Researchers have found that seawater microbes play a vital role in controlling the chemistry of sea spray, which in turn affects climate change. Pixabay/Creative Commons

They may be tiny, but they pack a strong punch. Scientists are finding that the smallest ocean organisms can have a major impact on one of the biggest issues of the 21st century – climate change. New research has unpacked the role of phytoplankton and ocean bacteria in the formation of sea spray aerosol, the tiny particles that enter the atmosphere and help create the drops of moisture that form clouds, which control earth’s temperature. It shows that such microbes could actually moderate the chemistry of cloud cover, according to the study published Monday in the journal ACS Central Science.

The study provides new insight into the influence of the ocean microbes on atmospheric conditions and could help scientists better predict climate change, according to researchers from Scripps Institution of Oceanography in San Diego, which led the study. “It is exciting to finally be able to find a connection between microbes in seawater and atmospheric sea spray,” Kimberly Prather, lead author of the study, said in a statement. “These chemical changes ultimately affect the reflectivity of marine clouds and thus could have profound impacts on climate over a large portion of the planet.”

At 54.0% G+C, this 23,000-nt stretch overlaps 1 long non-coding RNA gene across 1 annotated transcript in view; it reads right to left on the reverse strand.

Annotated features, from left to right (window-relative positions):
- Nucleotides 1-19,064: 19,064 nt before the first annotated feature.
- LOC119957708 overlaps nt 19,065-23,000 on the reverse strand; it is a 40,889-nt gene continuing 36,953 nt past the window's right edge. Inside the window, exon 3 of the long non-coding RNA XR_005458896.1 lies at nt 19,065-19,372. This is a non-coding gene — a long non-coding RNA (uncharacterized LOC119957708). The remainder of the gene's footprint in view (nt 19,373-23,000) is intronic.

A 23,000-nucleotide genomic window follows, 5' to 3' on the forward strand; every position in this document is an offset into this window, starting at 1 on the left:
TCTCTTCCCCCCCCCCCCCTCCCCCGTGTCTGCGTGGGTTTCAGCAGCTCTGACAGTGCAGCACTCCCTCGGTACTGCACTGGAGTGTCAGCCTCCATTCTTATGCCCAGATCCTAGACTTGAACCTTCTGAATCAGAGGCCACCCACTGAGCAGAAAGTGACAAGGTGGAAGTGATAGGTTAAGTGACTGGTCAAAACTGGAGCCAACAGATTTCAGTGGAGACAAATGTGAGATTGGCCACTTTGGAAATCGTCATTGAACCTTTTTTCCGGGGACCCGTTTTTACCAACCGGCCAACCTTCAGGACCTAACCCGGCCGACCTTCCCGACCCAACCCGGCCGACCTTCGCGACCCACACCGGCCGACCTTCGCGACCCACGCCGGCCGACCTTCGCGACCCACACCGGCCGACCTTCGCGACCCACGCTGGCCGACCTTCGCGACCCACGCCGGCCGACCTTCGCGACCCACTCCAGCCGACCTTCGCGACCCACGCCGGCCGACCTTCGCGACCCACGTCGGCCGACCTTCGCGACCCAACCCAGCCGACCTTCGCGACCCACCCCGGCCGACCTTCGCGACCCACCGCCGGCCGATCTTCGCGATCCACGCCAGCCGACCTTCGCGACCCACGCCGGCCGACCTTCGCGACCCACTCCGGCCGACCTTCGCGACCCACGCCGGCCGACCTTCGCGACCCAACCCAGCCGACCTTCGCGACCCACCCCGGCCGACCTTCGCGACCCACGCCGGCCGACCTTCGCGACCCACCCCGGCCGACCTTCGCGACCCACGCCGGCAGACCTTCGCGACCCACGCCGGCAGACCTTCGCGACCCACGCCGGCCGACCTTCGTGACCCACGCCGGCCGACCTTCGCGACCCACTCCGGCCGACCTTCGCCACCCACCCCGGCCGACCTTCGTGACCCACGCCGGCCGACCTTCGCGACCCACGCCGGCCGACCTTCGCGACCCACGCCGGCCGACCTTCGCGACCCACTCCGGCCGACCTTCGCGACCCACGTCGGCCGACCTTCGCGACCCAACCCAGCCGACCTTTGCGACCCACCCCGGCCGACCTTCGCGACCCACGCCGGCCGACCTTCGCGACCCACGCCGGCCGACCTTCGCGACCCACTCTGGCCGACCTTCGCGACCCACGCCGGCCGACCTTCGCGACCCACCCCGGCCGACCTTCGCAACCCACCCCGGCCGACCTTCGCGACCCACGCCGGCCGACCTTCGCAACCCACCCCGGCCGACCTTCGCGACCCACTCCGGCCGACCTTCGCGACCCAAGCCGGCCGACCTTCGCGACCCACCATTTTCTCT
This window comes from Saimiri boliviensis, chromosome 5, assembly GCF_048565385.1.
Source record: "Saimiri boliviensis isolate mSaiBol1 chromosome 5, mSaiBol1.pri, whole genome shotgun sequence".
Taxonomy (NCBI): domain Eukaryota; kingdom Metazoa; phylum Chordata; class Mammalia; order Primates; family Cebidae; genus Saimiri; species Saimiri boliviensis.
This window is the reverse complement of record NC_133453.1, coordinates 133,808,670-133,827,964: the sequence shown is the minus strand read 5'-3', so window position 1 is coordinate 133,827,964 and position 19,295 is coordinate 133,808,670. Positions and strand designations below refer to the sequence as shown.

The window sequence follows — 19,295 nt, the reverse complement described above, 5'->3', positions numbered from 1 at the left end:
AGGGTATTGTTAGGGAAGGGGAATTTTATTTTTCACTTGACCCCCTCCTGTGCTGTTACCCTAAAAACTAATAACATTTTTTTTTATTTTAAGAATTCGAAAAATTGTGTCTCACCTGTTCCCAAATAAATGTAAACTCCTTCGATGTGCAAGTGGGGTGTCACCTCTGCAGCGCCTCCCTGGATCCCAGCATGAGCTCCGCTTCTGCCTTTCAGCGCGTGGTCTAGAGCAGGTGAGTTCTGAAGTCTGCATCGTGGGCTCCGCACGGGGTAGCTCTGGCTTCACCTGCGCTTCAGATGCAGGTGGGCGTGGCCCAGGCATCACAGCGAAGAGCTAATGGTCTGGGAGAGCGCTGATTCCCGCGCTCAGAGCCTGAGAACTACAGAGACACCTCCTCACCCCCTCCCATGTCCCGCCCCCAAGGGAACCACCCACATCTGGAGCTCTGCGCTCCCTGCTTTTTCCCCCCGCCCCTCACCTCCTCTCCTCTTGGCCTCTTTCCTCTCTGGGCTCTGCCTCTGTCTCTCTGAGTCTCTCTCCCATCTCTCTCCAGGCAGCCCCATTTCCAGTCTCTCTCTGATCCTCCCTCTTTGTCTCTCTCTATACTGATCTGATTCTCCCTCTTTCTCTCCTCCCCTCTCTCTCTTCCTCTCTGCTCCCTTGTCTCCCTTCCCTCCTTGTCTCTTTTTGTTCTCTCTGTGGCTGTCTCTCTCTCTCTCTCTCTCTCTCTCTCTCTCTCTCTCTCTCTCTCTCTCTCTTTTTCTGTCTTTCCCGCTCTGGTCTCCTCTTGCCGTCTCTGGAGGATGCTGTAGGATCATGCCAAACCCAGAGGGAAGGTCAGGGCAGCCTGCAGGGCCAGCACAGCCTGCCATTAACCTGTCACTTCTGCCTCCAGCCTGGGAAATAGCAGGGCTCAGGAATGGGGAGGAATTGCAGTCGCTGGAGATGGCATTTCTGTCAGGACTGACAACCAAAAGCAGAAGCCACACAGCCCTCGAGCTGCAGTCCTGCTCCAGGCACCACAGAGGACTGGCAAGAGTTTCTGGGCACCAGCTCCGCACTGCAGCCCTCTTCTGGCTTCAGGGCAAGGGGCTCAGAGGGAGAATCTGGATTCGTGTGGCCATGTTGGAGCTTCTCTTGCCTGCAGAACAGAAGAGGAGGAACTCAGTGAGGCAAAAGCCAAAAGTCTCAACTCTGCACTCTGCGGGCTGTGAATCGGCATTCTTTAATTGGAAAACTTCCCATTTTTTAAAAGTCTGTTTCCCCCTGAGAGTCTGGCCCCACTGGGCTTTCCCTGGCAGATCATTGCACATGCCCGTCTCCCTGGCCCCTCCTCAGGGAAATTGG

Researchers experimented with phytoplankton blooms in a lab. They found that as marine bacteria consume phytoplankton, microscopic organisms that inhabit the upper layers of the oceans and survive by photosynthesizing, they release certain molecules into the atmosphere. Such molecules varied depending on the type of bacteria involved. Waves end up launching these molecules into the air, where they form clouds.

Previous research has shown that phytoplankton provide more than half of the world’s supply of oxygen and play a key role in regulating the planet’s climate. But pinpointing exactly how these tiny organisms affect atmospheric conditions has been difficult.

"The climate system is incredibly tied up with life," Mick Follows, an associate professor of oceanography at the Massachusetts Institute of Technology in Cambridge, Massachusetts, told Phys.org in April. Follows' research has dealt with this very topic of incorporating the role of ocean microbes in climate change models.

"You can think of man in the same way as those first photosynthetic bacteria that changed the planet in a radical way, to a completely different set of requirements if you wanted to survive on that planet,” he said. “Are we that thing now? Or are we a blip? It's interesting to put it in perspective."